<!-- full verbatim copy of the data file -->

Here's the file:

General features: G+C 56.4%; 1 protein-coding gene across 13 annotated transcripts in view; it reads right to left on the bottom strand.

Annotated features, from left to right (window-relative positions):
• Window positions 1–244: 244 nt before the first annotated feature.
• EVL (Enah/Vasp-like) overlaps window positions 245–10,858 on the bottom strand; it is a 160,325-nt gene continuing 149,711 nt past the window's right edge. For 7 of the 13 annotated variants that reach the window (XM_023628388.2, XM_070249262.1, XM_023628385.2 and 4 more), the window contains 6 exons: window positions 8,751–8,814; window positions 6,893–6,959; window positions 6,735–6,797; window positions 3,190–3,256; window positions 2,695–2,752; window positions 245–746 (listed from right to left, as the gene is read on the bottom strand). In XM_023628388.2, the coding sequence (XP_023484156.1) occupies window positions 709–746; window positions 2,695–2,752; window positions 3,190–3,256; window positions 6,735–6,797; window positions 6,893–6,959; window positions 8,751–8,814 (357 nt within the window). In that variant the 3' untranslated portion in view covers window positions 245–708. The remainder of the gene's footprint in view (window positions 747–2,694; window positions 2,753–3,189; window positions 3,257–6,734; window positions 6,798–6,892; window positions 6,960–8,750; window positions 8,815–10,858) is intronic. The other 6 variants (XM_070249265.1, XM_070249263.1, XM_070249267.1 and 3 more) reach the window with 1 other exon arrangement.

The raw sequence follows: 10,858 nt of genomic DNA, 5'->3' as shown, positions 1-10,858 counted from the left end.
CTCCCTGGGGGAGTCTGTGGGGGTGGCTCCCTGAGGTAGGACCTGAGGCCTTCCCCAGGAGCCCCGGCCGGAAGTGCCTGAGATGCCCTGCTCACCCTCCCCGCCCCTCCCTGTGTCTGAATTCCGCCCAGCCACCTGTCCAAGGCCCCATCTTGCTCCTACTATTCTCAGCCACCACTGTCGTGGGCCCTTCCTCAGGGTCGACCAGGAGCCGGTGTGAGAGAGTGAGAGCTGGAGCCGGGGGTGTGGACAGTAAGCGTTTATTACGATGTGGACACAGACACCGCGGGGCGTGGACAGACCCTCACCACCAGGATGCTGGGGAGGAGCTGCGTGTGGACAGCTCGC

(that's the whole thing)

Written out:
General features: G+C 56.4%; 1 protein-coding gene across 13 annotated transcripts in view; it reads right to left on the bottom strand.

Annotated features, from left to right (window-relative positions):
• Window positions 1–244: 244 nt before the first annotated feature.
• EVL (Enah/Vasp-like) overlaps window positions 245–10,858 on the bottom strand; it is a 160,325-nt gene continuing 149,711 nt past the window's right edge. For 7 of the 13 annotated variants that reach the window (XM_023628388.2, XM_070249262.1, XM_023628385.2 and 4 more), the window contains 6 exons: window positions 8,751–8,814; window positions 6,893–6,959; window positions 6,735–6,797; window positions 3,190–3,256; window positions 2,695–2,752; window positions 245–746 (listed from right to left, as the gene is read on the bottom strand). In XM_023628388.2, the coding sequence (XP_023484156.1) occupies window positions 709–746; window positions 2,695–2,752; window positions 3,190–3,256; window positions 6,735–6,797; window positions 6,893–6,959; window positions 8,751–8,814 (357 nt within the window). In that variant the 3' untranslated portion in view covers window positions 245–708. The remainder of the gene's footprint in view (window positions 747–2,694; window positions 2,753–3,189; window positions 3,257–6,734; window positions 6,798–6,892; window positions 6,960–8,750; window positions 8,815–10,858) is intronic. The other 6 variants (XM_070249265.1, XM_070249263.1, XM_070249267.1 and 3 more) reach the window with 1 other exon arrangement.

The raw sequence follows: 10,858 nt of genomic DNA, 5'->3' as shown, positions 1-10,858 counted from the left end.
CTCCCTGGGGGAGTCTGTGGGGGTGGCTCCCTGAGGTAGGACCTGAGGCCTTCCCCAGGAGCCCCGGCCGGAAGTGCCTGAGATGCCCTGCTCACCCTCCCCGCCCCTCCCTGTGTCTGAATTCCGCCCAGCCACCTGTCCAAGGCCCCATCTTGCTCCTACTATTCTCAGCCACCACTGTCGTGGGCCCTTCCTCAGGGTCGACCAGGAGCCGGTGTGAGAGAGTGAGAGCTGGAGCCGGGGGTGTGGACAGTAAGCGTTTATTACGATGTGGACACAGACACCGCGGGGCGTGGACAGACCCTCACCACCAGGATGCTGGGGAGGAGCTGCGTGTGGACAGCTCGC